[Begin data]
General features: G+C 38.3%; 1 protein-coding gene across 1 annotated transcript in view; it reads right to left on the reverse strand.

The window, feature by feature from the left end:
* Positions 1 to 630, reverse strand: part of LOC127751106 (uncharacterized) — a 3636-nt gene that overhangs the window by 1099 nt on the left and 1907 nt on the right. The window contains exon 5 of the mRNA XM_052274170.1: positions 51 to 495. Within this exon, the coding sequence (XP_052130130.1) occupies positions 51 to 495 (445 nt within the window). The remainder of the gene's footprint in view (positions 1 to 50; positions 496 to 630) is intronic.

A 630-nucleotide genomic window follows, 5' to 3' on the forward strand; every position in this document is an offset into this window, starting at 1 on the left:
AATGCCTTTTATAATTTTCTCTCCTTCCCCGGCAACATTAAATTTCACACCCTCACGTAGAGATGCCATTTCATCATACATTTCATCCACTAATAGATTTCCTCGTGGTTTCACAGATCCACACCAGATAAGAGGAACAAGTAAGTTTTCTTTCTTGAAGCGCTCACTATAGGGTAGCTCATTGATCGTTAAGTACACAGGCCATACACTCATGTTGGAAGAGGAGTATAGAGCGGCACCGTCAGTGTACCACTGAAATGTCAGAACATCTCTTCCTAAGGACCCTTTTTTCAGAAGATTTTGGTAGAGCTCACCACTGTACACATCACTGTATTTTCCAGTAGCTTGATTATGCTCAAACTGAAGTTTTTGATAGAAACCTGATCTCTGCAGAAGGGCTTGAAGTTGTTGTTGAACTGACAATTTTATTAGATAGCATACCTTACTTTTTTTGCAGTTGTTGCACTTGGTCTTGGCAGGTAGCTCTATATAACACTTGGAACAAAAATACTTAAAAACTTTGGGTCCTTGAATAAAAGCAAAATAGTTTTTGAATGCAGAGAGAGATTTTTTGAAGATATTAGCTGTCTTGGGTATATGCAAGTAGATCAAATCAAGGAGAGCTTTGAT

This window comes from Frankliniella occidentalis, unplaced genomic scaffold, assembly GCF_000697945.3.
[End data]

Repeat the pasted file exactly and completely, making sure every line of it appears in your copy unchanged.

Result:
General features: G+C 38.3%; 1 protein-coding gene across 1 annotated transcript in view; it reads right to left on the reverse strand.

The window, feature by feature from the left end:
* Positions 1 to 630, reverse strand: part of LOC127751106 (uncharacterized) — a 3636-nt gene that overhangs the window by 1099 nt on the left and 1907 nt on the right. The window contains exon 5 of the mRNA XM_052274170.1: positions 51 to 495. Within this exon, the coding sequence (XP_052130130.1) occupies positions 51 to 495 (445 nt within the window). The remainder of the gene's footprint in view (positions 1 to 50; positions 496 to 630) is intronic.

A 630-nucleotide genomic window follows, 5' to 3' on the forward strand; every position in this document is an offset into this window, starting at 1 on the left:
AATGCCTTTTATAATTTTCTCTCCTTCCCCGGCAACATTAAATTTCACACCCTCACGTAGAGATGCCATTTCATCATACATTTCATCCACTAATAGATTTCCTCGTGGTTTCACAGATCCACACCAGATAAGAGGAACAAGTAAGTTTTCTTTCTTGAAGCGCTCACTATAGGGTAGCTCATTGATCGTTAAGTACACAGGCCATACACTCATGTTGGAAGAGGAGTATAGAGCGGCACCGTCAGTGTACCACTGAAATGTCAGAACATCTCTTCCTAAGGACCCTTTTTTCAGAAGATTTTGGTAGAGCTCACCACTGTACACATCACTGTATTTTCCAGTAGCTTGATTATGCTCAAACTGAAGTTTTTGATAGAAACCTGATCTCTGCAGAAGGGCTTGAAGTTGTTGTTGAACTGACAATTTTATTAGATAGCATACCTTACTTTTTTTGCAGTTGTTGCACTTGGTCTTGGCAGGTAGCTCTATATAACACTTGGAACAAAAATACTTAAAAACTTTGGGTCCTTGAATAAAAGCAAAATAGTTTTTGAATGCAGAGAGAGATTTTTTGAAGATATTAGCTGTCTTGGGTATATGCAAGTAGATCAAATCAAGGAGAGCTTTGAT

This window comes from Frankliniella occidentalis, unplaced genomic scaffold, assembly GCF_000697945.3.